Sixkiller

It is, without a doubt, one of the greatest names ever found on a college football roster. One of those names that, once you say it, just keeps spinning around and around inside your head. One you’ll remember for a lifetime. Sonny Sixkiller.

It is, without a doubt, one of the greatest names ever found on a college football roster. One of those names that, once you say it, just keeps spinning around and around inside your head. One you’ll remember for a lifetime.

Sonny Sixkiller.

Say it again a few times and you’ll soon realize how easily the former Washington Huskies great’s name really does roll off the tongue. Sonny. Sixkiller.

Close your eyes, and you can easily imagine the native American and record-setting quarterback for the Huskies from 1970-1972 smoothly doing a James Bond impression.

“Sixkiller. Sonny Sixkiller.”

To this day, almost 50 years since he last graced Husky Stadium, Sixkiller is still widely recognized by his distinctive designation, the one his parents gave him when he was born 66 years ago in Tahlequah, Okla.

“I run into people and they hear my name, and they will be like, ‘Oh we thought that was your football name,’” Sixkiller said with a chuckle. “They think it’s my stage name. But I tell them that the Sixkiller name in the Cherokee tribe goes way back.”

Appropriately enough, University of Washington Sports Information put Sixkiller in a No. 6 jersey as a freshman (he wore No. 15 in high school) to attract media attention if he panned out, and he did. As he passed his way into the Washington record books, he inspired a best-selling record, The Ballad of Sonny Sixkiller, 6 Killer T-shirts and even a 6 Killer (fan) Klub. He also made the cover of the Oct. 4, 1971, edition of Sports Illustrated.

Even now, when he sees replica No. 6 jerseys with Sixkiller across the back, he is amazed. 

“If anybody embraces what I did in my career, I figure they are embracing the University of Washington football program and the school and that is something to be proud of,” Sixkiller said. “They are supporting the school and the football program through me, and that is very gratifying.”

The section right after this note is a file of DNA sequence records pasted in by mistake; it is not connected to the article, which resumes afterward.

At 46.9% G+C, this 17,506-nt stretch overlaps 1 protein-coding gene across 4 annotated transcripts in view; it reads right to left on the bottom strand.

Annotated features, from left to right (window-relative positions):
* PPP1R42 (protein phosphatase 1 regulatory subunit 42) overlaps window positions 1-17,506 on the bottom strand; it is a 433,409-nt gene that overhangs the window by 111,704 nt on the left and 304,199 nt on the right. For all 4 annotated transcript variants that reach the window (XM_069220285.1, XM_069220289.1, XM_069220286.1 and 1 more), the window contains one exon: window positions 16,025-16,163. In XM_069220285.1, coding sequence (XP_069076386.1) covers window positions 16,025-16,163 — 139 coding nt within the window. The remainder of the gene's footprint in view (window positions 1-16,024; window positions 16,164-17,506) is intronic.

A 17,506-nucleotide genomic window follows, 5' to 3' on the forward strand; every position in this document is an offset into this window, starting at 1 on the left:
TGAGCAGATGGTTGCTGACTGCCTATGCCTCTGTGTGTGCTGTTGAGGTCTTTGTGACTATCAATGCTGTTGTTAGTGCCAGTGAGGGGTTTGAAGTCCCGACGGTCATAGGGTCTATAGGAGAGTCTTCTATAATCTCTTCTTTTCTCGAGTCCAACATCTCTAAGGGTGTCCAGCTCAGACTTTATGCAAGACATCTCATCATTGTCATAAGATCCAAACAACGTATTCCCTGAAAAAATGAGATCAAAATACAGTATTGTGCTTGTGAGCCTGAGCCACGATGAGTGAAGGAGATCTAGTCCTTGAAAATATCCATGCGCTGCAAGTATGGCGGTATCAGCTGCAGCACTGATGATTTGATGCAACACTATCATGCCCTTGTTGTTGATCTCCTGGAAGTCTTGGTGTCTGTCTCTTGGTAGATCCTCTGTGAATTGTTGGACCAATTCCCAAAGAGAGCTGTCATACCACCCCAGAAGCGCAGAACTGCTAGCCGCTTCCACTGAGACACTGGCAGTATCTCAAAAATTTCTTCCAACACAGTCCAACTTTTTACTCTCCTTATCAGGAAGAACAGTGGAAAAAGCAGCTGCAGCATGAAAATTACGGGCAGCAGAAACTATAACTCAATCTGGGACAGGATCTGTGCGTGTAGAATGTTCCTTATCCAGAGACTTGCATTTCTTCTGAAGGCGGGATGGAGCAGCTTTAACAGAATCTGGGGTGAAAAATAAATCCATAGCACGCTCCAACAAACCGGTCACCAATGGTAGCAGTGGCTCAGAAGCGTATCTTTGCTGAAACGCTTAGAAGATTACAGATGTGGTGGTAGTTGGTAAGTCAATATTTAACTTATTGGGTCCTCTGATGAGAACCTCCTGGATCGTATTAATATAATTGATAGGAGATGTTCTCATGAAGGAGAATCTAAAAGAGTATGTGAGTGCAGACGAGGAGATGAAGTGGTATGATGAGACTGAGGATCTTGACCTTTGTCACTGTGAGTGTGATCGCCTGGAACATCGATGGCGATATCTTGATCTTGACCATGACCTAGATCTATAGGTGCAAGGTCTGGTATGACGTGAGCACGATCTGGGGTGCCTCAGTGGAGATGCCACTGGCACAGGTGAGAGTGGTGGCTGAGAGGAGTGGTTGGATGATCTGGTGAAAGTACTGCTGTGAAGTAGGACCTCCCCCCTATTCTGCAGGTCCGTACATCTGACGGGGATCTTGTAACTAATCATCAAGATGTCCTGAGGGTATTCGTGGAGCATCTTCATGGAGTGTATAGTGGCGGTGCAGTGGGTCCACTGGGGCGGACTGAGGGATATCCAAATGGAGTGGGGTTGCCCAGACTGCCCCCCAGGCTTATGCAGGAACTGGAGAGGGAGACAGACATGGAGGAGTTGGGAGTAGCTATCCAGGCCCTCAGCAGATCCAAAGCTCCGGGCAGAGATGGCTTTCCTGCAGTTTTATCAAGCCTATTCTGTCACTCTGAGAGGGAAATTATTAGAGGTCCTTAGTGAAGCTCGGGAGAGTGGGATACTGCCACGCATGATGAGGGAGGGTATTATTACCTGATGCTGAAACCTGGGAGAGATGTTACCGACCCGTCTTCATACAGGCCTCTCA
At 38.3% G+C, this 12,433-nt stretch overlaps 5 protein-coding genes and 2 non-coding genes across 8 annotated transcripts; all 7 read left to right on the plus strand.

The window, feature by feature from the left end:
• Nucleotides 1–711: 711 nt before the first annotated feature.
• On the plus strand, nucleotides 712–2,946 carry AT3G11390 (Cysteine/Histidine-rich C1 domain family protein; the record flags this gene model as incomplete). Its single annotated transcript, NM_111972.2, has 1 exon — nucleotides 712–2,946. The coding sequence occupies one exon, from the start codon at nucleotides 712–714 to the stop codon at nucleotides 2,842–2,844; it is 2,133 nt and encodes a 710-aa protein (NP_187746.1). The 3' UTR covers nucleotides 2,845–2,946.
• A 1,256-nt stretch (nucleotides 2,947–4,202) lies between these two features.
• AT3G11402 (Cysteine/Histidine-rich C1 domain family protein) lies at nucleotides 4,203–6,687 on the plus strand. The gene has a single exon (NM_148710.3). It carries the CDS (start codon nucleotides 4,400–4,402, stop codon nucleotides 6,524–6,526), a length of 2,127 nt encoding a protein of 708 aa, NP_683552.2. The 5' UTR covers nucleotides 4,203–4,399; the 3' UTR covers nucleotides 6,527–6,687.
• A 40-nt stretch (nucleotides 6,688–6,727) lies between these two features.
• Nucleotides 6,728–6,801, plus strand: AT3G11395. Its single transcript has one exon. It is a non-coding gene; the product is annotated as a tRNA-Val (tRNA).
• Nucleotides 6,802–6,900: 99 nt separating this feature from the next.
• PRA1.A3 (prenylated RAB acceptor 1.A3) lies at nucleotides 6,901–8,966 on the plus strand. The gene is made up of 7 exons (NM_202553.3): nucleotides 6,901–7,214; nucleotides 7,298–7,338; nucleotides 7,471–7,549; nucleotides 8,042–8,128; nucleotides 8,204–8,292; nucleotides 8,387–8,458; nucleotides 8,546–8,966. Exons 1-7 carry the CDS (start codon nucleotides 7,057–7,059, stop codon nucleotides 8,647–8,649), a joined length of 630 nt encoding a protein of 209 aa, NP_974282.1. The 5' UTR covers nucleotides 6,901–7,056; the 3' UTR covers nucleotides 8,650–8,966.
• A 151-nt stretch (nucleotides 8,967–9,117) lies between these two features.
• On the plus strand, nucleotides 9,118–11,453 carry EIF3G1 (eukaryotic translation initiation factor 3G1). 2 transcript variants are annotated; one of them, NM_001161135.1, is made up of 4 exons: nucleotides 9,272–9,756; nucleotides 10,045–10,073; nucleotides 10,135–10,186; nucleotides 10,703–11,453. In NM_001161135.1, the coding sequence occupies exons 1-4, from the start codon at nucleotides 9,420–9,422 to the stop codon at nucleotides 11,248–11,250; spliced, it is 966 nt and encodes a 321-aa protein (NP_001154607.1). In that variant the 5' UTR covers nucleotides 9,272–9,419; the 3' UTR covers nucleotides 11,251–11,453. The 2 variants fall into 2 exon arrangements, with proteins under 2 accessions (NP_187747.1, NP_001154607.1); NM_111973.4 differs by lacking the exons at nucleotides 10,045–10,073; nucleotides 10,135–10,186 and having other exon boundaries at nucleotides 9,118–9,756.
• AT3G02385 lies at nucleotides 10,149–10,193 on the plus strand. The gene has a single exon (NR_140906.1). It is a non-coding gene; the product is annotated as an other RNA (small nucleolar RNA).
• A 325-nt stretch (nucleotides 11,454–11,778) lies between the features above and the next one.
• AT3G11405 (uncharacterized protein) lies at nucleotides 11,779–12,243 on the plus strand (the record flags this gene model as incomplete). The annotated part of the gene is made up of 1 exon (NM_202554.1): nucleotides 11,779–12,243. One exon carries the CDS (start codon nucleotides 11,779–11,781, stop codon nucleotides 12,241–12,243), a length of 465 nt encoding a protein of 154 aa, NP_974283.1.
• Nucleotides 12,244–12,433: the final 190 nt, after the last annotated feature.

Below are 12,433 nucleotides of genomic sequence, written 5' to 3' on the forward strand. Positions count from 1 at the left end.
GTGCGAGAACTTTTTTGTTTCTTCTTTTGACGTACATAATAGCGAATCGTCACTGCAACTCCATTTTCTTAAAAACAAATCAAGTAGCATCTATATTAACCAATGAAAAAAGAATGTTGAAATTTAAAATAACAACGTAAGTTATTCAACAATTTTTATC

In his three seasons in Seattle, Sixkiller, who was lightly recruited as 5-foot-10, 160-pound high school senior, completed 385 of 811 passes for 5,496 yards and 35 touchdowns and held more than a dozen UW passing records when he was done.

At 5-11 — Sixkiller always says he was 5-11 ½ —  and 188 pounds, he went undrafted in the 1973 NFL Draft. He had tryouts with the Los Angeles Rams and Toronto Argonauts of the Canadian Football League before signing with the Philadelphia Bell of the World Football League in 1974 and The Hawaiians in 1975.

After he’d been cut by the Rams, he got a call telling him that Burt Reynolds, whom he’d met when Reynolds stopped by a Huskies practice one day, wanted to offer him a part in an upcoming football movie he was making called The Longest Yard. Sixkiller said yes and, perhaps not surprisingly for that era, was cast as “The Indian.”

“I’m not sure you could get away with that today, but in 1973 you could,” Sixkiller said. “It was a great opportunity for me. There was several great guys and former players that I got to be tight with. I’m glad I did it.”

That role later led to a small part as a boat captain trying to help someone in the TV series Hawaii Five-O.

“I’ve had some great experiences,” Sixkiller said. “All because I played football at the University of Washington.”

 In Sixkiller’s three seasons, the Huskies were 6-4, 8-3 and 8-3 (he missed four games due to injuries his senior year) — still one of the most successful eras in Washington football history.

Sixkiller, who played in the PAC-8 but was inducted into the PAC-12 Hall of Fame in March 2018, remains close to the Huskie athletic program through his work with IMG College, the country’s leading collegiate multimedia, marketing and licensing/brand management company. He also previously broadcast Washington games on the Root Sports Northwest network for 13 years.

He and his wife, Denise, live in Seattle and have three sons and seven grandchildren.

“I owe a lot of gratitude to Coach Jim Owens and former quarterback and coach Bob Schloredt,” Sixkiller said. “They saw enough looking at tape and watching me play basketball that they wanted to take a chance on me. If it were not for them having an idea about me, I wouldn’t have played at the University of Washington.”

And the world might never have heard the melodious sound of…Sixkiller. Sonny Sixkiller. H&A

Photos courtesy University of Washington Athletics. 

 

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